Minor grumbles

Not many. Overall, the prices seemed steeper than at other minor league parks. And the team didn't have its Pass-port stamps yet after making the name change. (The stamps have since arrived, and the folks are taking care of fans who left un-stamped. Very nice people working for the Cubs.)

Overall

A good ballpark! I get spoiled by the West Michigan Whitecaps and the stadium experience there. But South Bend was a good destination for a short road trip.



Sunday, June 14, 2015

Rush R40 concert in Chicago: 40 years, three musicians, two buddies and one awesome concert


I start with a warning: This post includes spoilers.

The day of the epic R40 Rush concert finally arrived, wrapping up an insanely busy period that included a conference in Louisville, four intense work days at Mackinac Island, a visit from a king and queen, an honors ceremony, a high school graduation and finally an open house with relatives and many, many marching band members.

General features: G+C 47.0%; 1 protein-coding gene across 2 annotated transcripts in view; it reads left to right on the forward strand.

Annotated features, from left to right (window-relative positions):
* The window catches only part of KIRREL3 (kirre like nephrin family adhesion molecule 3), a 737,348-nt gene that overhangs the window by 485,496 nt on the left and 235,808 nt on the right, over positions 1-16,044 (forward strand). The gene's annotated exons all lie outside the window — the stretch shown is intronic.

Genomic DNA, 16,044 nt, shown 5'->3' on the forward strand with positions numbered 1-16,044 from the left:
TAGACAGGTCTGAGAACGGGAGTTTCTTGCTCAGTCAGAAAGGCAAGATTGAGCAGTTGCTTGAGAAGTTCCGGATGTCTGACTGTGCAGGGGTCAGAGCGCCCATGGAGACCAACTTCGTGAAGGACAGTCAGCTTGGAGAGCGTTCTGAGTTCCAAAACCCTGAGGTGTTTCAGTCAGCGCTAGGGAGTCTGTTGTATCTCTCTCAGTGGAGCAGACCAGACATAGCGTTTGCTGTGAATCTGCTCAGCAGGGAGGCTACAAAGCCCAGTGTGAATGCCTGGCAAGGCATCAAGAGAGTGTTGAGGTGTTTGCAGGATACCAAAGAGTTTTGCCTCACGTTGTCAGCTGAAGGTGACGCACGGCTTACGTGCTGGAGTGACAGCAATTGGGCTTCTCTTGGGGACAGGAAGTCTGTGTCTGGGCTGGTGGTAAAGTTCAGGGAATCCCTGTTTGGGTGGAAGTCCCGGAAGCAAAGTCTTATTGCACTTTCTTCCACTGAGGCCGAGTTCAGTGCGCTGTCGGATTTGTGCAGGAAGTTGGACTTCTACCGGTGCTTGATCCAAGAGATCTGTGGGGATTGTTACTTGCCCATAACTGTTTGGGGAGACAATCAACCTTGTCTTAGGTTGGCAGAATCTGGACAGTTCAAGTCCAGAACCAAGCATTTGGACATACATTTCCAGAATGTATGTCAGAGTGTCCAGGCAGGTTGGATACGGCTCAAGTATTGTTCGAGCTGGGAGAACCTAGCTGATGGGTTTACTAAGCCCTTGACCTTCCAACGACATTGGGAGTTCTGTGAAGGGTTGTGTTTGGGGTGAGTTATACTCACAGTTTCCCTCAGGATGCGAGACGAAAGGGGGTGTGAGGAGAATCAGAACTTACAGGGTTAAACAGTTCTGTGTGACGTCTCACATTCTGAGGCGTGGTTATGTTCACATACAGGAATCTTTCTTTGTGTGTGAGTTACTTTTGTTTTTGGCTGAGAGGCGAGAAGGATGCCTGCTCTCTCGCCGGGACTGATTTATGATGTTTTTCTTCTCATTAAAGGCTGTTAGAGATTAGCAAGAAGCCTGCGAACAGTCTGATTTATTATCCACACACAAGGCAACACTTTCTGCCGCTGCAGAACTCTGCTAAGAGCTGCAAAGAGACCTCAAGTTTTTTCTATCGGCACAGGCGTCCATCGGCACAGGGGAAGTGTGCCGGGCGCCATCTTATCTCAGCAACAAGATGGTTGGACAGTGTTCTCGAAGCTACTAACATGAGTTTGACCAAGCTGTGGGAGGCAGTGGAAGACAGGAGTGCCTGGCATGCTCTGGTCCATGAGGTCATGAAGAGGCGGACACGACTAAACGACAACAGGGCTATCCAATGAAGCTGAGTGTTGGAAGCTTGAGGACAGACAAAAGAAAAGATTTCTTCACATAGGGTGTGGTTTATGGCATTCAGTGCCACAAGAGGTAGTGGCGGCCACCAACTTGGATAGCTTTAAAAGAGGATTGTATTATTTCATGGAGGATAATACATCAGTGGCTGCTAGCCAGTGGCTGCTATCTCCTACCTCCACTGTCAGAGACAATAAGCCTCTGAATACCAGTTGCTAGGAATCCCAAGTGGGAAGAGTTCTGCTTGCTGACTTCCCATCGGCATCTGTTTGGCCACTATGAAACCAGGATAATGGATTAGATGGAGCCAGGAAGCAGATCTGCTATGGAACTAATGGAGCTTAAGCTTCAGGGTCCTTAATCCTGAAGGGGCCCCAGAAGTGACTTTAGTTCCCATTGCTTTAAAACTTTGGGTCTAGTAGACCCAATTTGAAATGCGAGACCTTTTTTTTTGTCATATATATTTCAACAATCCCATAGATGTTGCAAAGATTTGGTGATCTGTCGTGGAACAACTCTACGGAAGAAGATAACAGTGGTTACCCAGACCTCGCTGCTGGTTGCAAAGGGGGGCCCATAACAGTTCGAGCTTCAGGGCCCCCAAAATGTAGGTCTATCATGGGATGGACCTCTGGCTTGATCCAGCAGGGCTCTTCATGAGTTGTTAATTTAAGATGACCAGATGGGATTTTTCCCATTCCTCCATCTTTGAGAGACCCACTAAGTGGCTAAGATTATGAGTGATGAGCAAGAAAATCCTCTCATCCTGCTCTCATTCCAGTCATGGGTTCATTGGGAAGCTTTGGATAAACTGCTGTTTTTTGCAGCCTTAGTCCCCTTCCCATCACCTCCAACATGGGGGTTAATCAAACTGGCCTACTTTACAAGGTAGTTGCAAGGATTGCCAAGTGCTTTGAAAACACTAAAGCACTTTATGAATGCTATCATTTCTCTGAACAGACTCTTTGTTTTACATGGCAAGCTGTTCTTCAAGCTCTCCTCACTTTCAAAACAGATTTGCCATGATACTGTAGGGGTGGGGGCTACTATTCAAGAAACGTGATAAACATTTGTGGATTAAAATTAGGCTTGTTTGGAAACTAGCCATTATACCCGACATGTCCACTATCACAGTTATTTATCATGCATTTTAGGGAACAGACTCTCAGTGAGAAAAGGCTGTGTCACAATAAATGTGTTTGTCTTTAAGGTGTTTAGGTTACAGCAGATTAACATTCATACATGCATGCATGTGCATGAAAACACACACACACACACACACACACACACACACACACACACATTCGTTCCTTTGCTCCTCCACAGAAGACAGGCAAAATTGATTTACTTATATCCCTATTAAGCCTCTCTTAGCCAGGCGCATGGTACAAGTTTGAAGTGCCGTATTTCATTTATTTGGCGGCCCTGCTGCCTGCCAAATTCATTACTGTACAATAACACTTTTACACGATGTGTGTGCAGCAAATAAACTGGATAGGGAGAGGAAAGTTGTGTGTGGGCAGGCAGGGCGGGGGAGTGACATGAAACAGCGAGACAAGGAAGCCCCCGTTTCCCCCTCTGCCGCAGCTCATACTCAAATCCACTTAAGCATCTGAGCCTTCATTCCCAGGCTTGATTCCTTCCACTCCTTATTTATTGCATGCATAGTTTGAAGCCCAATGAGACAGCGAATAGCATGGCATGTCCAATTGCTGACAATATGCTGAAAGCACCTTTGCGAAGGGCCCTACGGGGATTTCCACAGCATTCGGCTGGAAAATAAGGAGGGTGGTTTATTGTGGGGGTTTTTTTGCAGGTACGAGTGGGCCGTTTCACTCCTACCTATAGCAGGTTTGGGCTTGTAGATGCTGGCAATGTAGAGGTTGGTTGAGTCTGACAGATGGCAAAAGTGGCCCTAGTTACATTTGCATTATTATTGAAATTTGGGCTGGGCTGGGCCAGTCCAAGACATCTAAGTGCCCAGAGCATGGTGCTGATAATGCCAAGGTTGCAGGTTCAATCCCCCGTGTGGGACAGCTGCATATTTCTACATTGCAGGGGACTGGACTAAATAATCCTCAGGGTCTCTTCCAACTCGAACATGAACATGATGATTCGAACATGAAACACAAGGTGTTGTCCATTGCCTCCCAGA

With all of those events going well, a celebration was in order. And a long-awaited Rush concert with my buddy and fellow Rush fan would do the trick!

I arrived in Chicago around 1:30, in time for a late lunch. Will used to write restaurant reviews and knows lots of cool places to eat. I know lots of things on the Panera Bread menu. So Will picked our lunch spot, a neat place in Lincoln Square. We spent the afternoon checking out a store filled with action figures of the past and catching up.

While we communicate frequently by email, it was our first time together since Will's epic birthday surprise just over a year ago. Fiancee Laurie pulled off an amazing feat -- gathering friends and family from across the country in a U.S. Cellular Field skybox to celebrate a milestone birthday.